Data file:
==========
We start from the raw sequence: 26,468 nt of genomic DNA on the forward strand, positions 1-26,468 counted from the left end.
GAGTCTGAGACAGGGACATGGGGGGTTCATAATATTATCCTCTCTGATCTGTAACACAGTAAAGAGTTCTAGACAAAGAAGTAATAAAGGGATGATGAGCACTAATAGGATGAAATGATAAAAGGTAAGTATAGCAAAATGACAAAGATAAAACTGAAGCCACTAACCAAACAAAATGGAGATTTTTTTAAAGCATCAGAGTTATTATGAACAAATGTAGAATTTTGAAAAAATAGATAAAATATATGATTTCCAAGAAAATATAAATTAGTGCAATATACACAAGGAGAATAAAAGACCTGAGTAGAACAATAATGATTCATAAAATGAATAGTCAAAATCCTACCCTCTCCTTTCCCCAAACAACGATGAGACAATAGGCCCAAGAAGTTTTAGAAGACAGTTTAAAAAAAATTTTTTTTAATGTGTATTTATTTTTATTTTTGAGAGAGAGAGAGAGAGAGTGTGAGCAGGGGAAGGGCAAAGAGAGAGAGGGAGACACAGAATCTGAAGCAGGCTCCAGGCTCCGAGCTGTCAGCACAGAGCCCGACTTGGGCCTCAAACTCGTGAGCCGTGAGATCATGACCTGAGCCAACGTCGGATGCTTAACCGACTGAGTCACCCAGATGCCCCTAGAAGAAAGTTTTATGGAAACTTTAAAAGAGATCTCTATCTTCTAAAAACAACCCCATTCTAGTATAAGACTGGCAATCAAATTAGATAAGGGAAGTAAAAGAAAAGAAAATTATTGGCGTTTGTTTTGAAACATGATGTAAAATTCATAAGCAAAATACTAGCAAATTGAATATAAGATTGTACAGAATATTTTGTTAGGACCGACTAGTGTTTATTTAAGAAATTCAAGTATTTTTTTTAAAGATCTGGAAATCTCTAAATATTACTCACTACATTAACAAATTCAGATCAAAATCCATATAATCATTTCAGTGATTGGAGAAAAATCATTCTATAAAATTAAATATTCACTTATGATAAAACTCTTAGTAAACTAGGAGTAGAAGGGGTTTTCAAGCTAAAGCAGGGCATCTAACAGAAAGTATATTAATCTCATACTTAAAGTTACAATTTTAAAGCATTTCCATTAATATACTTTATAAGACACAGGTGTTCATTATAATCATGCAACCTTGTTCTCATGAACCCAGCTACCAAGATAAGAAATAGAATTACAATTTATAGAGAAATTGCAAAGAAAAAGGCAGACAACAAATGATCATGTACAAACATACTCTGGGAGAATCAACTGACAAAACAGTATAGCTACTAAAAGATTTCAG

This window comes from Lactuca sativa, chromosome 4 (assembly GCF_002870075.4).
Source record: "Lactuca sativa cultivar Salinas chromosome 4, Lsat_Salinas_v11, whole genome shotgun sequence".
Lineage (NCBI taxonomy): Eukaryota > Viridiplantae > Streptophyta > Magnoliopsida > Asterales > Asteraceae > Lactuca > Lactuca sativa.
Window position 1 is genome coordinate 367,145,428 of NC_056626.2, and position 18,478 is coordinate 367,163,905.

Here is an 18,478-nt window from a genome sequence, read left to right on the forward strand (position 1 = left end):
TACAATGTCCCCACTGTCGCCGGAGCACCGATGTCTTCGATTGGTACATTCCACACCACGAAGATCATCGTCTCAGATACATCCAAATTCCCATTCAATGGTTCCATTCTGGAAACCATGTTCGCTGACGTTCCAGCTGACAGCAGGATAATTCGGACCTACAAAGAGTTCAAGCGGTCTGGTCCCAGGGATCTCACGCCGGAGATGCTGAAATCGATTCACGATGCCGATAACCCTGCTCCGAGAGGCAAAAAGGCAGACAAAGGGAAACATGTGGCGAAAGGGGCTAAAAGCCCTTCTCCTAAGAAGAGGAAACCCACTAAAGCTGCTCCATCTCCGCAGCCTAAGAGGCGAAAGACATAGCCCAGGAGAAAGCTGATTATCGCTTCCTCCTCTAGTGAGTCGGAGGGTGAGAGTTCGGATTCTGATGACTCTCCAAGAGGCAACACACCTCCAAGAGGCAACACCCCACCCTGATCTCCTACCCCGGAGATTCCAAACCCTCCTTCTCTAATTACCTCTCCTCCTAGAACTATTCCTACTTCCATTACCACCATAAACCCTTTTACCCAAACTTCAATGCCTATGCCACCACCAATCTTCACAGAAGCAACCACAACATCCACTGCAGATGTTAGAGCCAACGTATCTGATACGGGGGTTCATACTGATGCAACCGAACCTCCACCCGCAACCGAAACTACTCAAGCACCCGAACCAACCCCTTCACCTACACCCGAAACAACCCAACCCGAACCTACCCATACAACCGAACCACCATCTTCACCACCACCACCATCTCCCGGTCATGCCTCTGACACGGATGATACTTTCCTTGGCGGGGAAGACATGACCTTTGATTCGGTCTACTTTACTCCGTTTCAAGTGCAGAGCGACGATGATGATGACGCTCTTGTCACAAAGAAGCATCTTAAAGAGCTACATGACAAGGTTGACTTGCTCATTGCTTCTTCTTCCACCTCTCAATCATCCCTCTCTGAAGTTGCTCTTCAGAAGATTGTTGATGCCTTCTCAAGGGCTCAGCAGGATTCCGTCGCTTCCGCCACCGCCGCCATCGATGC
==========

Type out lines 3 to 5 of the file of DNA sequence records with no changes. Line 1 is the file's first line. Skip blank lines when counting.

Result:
This window comes from Lactuca sativa, chromosome 4 (assembly GCF_002870075.4).
Source record: "Lactuca sativa cultivar Salinas chromosome 4, Lsat_Salinas_v11, whole genome shotgun sequence".
Lineage (NCBI taxonomy): Eukaryota > Viridiplantae > Streptophyta > Magnoliopsida > Asterales > Asteraceae > Lactuca > Lactuca sativa.